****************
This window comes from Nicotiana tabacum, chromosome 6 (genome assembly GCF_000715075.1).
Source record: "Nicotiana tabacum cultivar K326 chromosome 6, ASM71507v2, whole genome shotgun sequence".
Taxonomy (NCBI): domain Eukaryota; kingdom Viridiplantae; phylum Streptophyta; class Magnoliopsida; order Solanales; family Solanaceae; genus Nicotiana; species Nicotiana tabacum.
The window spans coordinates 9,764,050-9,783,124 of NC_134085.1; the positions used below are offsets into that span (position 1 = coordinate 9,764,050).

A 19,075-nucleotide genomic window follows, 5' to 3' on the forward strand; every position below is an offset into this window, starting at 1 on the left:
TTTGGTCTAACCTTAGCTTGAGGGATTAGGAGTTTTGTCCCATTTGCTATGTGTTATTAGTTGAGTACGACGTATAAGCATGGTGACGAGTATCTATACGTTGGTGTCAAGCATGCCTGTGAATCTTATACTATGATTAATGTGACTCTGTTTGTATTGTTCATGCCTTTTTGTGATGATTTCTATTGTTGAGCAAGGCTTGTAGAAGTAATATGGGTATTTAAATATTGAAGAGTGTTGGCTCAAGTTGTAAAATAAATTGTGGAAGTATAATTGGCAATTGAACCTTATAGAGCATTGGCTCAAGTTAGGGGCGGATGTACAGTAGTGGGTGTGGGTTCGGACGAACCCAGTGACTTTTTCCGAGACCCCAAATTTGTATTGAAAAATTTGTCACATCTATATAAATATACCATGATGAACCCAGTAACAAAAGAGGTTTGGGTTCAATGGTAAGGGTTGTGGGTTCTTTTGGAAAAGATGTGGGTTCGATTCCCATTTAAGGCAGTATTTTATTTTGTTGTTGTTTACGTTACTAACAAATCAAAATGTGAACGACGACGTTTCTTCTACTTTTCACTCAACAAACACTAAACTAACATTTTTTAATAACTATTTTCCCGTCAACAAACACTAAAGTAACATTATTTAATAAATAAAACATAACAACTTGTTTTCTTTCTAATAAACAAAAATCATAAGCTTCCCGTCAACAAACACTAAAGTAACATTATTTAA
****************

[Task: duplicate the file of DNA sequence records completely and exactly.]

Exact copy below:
This window comes from Nicotiana tabacum, chromosome 6 (genome assembly GCF_000715075.1).
Source record: "Nicotiana tabacum cultivar K326 chromosome 6, ASM71507v2, whole genome shotgun sequence".
Taxonomy (NCBI): domain Eukaryota; kingdom Viridiplantae; phylum Streptophyta; class Magnoliopsida; order Solanales; family Solanaceae; genus Nicotiana; species Nicotiana tabacum.
The window spans coordinates 9,764,050-9,783,124 of NC_134085.1; the positions used below are offsets into that span (position 1 = coordinate 9,764,050).

A 19,075-nucleotide genomic window follows, 5' to 3' on the forward strand; every position below is an offset into this window, starting at 1 on the left:
TTTGGTCTAACCTTAGCTTGAGGGATTAGGAGTTTTGTCCCATTTGCTATGTGTTATTAGTTGAGTACGACGTATAAGCATGGTGACGAGTATCTATACGTTGGTGTCAAGCATGCCTGTGAATCTTATACTATGATTAATGTGACTCTGTTTGTATTGTTCATGCCTTTTTGTGATGATTTCTATTGTTGAGCAAGGCTTGTAGAAGTAATATGGGTATTTAAATATTGAAGAGTGTTGGCTCAAGTTGTAAAATAAATTGTGGAAGTATAATTGGCAATTGAACCTTATAGAGCATTGGCTCAAGTTAGGGGCGGATGTACAGTAGTGGGTGTGGGTTCGGACGAACCCAGTGACTTTTTCCGAGACCCCAAATTTGTATTGAAAAATTTGTCACATCTATATAAATATACCATGATGAACCCAGTAACAAAAGAGGTTTGGGTTCAATGGTAAGGGTTGTGGGTTCTTTTGGAAAAGATGTGGGTTCGATTCCCATTTAAGGCAGTATTTTATTTTGTTGTTGTTTACGTTACTAACAAATCAAAATGTGAACGACGACGTTTCTTCTACTTTTCACTCAACAAACACTAAACTAACATTTTTTAATAACTATTTTCCCGTCAACAAACACTAAAGTAACATTATTTAATAAATAAAACATAACAACTTGTTTTCTTTCTAATAAACAAAAATCATAAGCTTCCCGTCAACAAACACTAAAGTAACATTATTTAA